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Alfons

Gloucester Fishing Schooner by Alfons - Blue Jacket - scale 1:48

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Fellow ship builders. A small update from a visual point of view, but rather big from a time perspective.. :)

 

I am detailing the deck, starting my way from the bow. The holes for the deadeyes are drilled trough the main rail and further trough the respective stanchion.

 

Thanks for dropping by.

/Alfons

 

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Thanks for the "likes".

 

I have updated the first post of my log to contain a small background and some other information.

 

An update of my progress is around the corner, stay tuned.

 

Thanks for dropping by,

/Alfons

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Thanks Shamrock.

 

Next update, showing the completed forward deck, is still around the corner. I can't seem to find the time to complete the last parts.

 

/Alfons

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Alfons, after looking at your work, I believe I'm going to ship my PT Boat to you and let you finish it for me!    :D 

 

I must say you are doing a magnificent job, you should be proud of yourself!

 

Tim

Edited by Timothy Wood

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Thanks Tim and Bob, I am quite happy with the result so far.

 

Tim, judging by your progress so far, I am quite confident that you will produce a superb model. At my current building pace, I am afraid that shipping your PT to me would have you waiting for its return for a number of years..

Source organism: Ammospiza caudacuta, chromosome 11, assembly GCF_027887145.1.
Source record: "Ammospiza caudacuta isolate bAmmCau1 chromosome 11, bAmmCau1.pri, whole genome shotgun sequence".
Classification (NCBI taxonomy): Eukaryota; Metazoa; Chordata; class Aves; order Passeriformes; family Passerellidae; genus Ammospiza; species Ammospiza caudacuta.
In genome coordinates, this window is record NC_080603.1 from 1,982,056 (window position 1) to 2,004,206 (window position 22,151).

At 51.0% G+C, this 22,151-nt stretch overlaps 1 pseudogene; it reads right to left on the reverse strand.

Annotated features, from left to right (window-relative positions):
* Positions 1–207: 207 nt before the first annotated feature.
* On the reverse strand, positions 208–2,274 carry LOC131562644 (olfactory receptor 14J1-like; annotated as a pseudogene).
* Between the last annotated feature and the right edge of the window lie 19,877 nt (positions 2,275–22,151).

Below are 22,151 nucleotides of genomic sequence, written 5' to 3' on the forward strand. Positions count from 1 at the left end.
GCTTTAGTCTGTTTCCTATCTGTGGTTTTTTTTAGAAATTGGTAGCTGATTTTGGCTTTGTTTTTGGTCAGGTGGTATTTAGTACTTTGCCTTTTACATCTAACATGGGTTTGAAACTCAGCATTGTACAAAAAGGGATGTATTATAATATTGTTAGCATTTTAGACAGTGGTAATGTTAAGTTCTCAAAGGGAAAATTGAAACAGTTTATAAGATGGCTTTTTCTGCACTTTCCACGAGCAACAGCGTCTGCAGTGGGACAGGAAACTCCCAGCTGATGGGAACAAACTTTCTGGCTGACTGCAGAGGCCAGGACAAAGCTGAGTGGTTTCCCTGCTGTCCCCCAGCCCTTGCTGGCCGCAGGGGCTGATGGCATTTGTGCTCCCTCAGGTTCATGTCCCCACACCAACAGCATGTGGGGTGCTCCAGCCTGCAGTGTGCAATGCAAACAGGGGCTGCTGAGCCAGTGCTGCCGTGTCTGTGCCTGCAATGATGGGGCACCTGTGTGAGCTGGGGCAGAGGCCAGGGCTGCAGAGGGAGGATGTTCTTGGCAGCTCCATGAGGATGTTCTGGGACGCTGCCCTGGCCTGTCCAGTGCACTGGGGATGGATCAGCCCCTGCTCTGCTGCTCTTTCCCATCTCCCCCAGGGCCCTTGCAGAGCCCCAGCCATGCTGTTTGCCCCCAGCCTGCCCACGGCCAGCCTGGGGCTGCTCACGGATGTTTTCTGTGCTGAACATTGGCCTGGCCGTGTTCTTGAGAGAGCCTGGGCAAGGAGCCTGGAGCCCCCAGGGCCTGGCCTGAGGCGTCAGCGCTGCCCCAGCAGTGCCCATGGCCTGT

/Alfons

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Finally, I got around to finalize the structures and most of the details on the fore deck. There are still some touching up to do, final painting of the barrels for instance, but I feel I have done enough to shoot some pictures.

 

Thanks for looking in, please enjoy.

/Alfons

 

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Alfons:

The deck details look terrific. That is really wonderful work. The paint work is really very good.

 

Russ

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Alfons,

 

That looks super. The color of the deck very much compliments the white painted furniture, the rigging ironwork, the windlass, and hull details. You sure have your painting technique down. All of your painted finishes are opaque, and smooth, and brush stroke free. All of it is impressive, but the area which catches my eye is the interior surface(s) of the dory - small features, the rail over hang, and the inner plank surfaces are clean and smooth. Really really nice work there.

 

Cheers,

 

Elia

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Alfons,

 

I wanted to join everyone in congratulating you on really amazing work.

 

I too am struggling with Smuggler and your build log has been an inspiration and much needed additional guide. Your excellent photos help explain some of the difficult to understand text included in the kit. This is just my 2nd build, BlueJacket's Yankee Hero being my 1st. Although I really had fun with Yankee Hero and it did get me hooked on the hobby it certainly didn't prepare me for the difficulties with Smuggler. So, again thank you!

 

I do have a couple of questions; What paint are you using? Are you air-brushing? If you prepared the wood for painting what technique did you use? The BlueJacket guide suggest Floquil paint but they no longer manufacture that brand (or at least that is my understanding) and Floquil is difficult to find! Your paint job is so perfect that if you could share your techniques it would be very helpful.

 

Again well done on a fantastic job.

Frank

Edited by Overlander

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Thank you very much for the kind words, and for hitting the "like" button.

 

I am quite happy to have the major deck structures in place, the next step is is to add those small details that really brings the model to life. I am thinking about making a seine, to place on the seine grating. I think the biggest problem will be to pile it up in a way that looks to scale, and to find a material suitable for the net. My initial idea is to cut my mosqito net to pieces, add small white pearls to simulate the corks, and then to spray glue the whole ting to proper shape. Any other suggestions?